Edward Pearce

Edward Pearce is the author of Denis Healey and Reform! The Fight for the 1832 Reform Act.

Spurning at the High: a poet of Chartism

Edward Pearce, 6 November 2003

Will became an ardent public man, working well in those times when reforms were begun with a young hopefulness of immediate good which has been much checked in our days, and getting at last returned to Parliament by a constituency who paid his expenses.

Middlemarch

The ‘hopefulness’ being ‘much checked in our days’ speaks the caution of 1867 as against the enthusiasm...

From The Blog
12 September 2014

If the passion of David Cameron, the Saltire flying over Downing Street and the threatened departure from Scotland of major business houses do not between them dissuade Scots from their interesting proposal, what remains of the United Kingdom will require a new name. This would not have been a question a hundred years ago. Conservative politicians and journalists for sure, and many others, rarely if ever spoke of 'Britain' or 'Great Britain', still less of the 'United Kingdom' or 'UK'. It was invariably 'England'.

From The Blog
1 May 2014

It is fascinating to find as spokesman for Ukip a Leopold David Verney, 21st Baron Willoughby de Broke (creation 1491). His grandfather, the 19th baron, Richard Greville Verney, also held vivid views. He talked of 'fighting Irish Home Rule to a finish' if it couldn't be done in a general election. In a letter of 1913 to the Duke of Bedford, who favoured military training for the upper and upper-midddle classes, he wrote: 'I don't think it would be prudent of me to speak in favour of arming the classes against the masses. I am strongly in favour of so doing, I quite admit.'

From The Blog
24 February 2014

Ed Miliband has said with not very much reservation that the idea of getting rid of Prime Minister's Questions is something he 'might be up for'. He would look into it. As political statements go, that is edging on the emphatic. In the same interview he acknowledged public enervation at shouting matches.

From The Blog
30 August 2013

The pitiful defence made this morning by George Osborne, that defeat is not defeat and that in offering Parliament a vote on the principle of military intervention David Cameron was showing statemanship, stands high in the chronicles of absurdity. The whistle was blown, the hoop held out, not very far from the ground, and the good old dog sat on his haunches and slowly shook his head. As one of the admirable Tory opponents, Crispin Blunt, put it, our illusion has been that by instant deference to US wishes we function as a great power when we are not a great power. Blunt, an experienced diplomat, was joined by the likes of Adam Holloway, a former serving officer, in speaking a rational language alien to Labour and Conservative governments alike.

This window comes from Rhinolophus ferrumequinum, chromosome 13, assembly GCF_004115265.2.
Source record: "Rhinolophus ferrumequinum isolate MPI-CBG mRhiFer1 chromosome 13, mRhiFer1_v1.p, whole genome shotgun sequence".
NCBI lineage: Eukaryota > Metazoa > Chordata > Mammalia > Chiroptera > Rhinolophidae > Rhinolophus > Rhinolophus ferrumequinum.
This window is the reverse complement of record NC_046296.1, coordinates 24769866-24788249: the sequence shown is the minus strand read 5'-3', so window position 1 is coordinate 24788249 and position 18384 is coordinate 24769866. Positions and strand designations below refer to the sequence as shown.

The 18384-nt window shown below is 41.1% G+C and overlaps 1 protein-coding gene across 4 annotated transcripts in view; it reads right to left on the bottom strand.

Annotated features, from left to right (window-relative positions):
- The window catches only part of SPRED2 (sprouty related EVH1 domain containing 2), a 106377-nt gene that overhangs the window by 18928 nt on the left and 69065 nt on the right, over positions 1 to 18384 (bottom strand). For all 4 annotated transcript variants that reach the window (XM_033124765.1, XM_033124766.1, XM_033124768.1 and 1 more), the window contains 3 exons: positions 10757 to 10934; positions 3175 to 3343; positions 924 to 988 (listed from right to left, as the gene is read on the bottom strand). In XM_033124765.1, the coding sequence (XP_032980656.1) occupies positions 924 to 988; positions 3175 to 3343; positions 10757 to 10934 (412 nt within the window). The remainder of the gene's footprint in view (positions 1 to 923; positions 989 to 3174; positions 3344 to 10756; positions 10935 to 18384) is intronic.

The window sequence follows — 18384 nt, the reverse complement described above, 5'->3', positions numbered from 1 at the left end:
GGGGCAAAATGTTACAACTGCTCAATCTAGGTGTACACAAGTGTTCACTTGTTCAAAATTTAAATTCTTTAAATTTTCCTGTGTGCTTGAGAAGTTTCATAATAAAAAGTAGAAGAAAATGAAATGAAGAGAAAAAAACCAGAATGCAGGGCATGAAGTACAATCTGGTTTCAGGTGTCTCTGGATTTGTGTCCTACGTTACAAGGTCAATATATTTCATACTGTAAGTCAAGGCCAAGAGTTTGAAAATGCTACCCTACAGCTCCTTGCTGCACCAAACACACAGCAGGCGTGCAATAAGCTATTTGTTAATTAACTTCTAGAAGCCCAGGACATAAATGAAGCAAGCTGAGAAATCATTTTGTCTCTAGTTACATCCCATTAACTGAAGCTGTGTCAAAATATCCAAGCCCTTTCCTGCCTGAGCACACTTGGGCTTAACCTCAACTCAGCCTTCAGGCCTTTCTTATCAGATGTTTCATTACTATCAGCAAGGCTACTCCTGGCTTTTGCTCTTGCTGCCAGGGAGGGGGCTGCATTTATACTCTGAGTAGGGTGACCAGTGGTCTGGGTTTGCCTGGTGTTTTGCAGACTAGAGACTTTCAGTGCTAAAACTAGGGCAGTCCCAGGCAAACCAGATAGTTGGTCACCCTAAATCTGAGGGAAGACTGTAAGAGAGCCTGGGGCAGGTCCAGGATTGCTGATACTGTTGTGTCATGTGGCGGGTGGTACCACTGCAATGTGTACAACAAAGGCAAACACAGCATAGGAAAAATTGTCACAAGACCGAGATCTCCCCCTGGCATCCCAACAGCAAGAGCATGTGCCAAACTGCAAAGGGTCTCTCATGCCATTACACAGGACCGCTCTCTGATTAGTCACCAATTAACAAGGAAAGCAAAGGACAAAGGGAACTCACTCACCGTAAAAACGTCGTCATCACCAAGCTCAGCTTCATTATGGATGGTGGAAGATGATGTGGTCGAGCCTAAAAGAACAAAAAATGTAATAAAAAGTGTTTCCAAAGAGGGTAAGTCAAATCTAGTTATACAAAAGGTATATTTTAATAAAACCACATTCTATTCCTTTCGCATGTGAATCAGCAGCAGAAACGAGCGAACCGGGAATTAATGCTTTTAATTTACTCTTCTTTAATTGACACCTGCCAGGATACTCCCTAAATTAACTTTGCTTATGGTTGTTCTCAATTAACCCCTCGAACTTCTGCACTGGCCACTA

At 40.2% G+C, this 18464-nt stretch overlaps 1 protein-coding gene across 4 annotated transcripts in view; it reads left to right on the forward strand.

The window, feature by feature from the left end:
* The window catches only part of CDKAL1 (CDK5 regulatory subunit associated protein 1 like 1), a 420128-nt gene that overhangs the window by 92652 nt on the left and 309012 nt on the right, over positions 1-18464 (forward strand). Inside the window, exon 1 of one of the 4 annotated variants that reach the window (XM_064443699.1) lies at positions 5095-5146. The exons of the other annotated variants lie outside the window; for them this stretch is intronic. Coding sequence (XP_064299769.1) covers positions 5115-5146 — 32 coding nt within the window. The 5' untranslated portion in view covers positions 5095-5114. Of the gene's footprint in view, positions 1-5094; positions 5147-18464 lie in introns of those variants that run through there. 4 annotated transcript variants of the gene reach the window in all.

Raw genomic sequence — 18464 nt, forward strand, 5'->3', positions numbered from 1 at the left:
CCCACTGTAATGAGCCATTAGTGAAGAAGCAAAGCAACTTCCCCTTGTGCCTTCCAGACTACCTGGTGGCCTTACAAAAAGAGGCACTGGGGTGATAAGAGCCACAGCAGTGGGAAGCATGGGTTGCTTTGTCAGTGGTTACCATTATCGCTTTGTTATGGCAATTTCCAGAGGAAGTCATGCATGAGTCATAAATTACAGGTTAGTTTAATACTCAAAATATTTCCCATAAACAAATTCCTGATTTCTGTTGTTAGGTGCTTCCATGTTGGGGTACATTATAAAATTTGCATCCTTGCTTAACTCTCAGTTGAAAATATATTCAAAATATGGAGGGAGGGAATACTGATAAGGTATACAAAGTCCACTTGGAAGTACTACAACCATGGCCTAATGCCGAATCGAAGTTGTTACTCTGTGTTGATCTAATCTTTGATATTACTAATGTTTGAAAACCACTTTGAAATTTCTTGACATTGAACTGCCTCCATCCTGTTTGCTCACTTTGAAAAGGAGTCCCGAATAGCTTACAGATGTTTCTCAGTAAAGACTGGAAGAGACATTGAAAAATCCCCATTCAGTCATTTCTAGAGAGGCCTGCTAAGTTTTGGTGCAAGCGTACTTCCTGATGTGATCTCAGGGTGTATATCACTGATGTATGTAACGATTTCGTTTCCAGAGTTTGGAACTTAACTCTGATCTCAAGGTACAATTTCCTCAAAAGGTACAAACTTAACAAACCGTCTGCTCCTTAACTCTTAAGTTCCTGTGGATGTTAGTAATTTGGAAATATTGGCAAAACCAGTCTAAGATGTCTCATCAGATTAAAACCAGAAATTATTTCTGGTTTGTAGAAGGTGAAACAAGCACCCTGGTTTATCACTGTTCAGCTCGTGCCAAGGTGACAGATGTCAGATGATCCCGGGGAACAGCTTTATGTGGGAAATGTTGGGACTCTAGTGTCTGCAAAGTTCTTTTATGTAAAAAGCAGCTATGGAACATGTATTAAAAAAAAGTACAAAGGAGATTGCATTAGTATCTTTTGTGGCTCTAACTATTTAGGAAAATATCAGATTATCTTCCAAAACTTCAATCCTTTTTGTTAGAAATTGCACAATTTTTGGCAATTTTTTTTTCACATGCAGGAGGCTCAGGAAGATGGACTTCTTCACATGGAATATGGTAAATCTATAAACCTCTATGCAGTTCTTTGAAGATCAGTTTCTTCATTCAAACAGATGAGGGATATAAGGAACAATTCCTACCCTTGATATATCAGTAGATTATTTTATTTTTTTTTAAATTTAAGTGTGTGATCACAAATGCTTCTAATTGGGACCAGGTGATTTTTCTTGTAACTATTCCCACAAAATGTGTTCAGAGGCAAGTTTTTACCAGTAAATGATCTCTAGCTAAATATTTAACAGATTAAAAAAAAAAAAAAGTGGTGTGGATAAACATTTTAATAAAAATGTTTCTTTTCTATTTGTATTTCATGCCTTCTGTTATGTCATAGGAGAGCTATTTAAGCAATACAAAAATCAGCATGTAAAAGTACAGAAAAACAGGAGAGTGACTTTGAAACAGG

No one disputes that the British electoral system before 1832 was a mockery of representation. Members of Parliament did not want or pretend to be representative: the word ‘democracy’...

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The sudden death of Roy Jenkins took us all by surprise. He was over eighty, of course, and with a heart problem that had required major surgery. This latterly gave him a good excuse to sit down...

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Up the avenue

Peter Clarke, 11 June 1992

Don’t be put off by the title, since it’s only a laboured allusion to Cobbett’s Rural Rides, lacking the alliterative euphony of the original. What Edward Pearce of the Guardian...

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What difference did she make?

Eric Hobsbawm, 23 May 1991

The ‘question of leadership’ which is the subject of both these books is the question of how much difference leadership in politics can make. Contrary to what is held by believers in...

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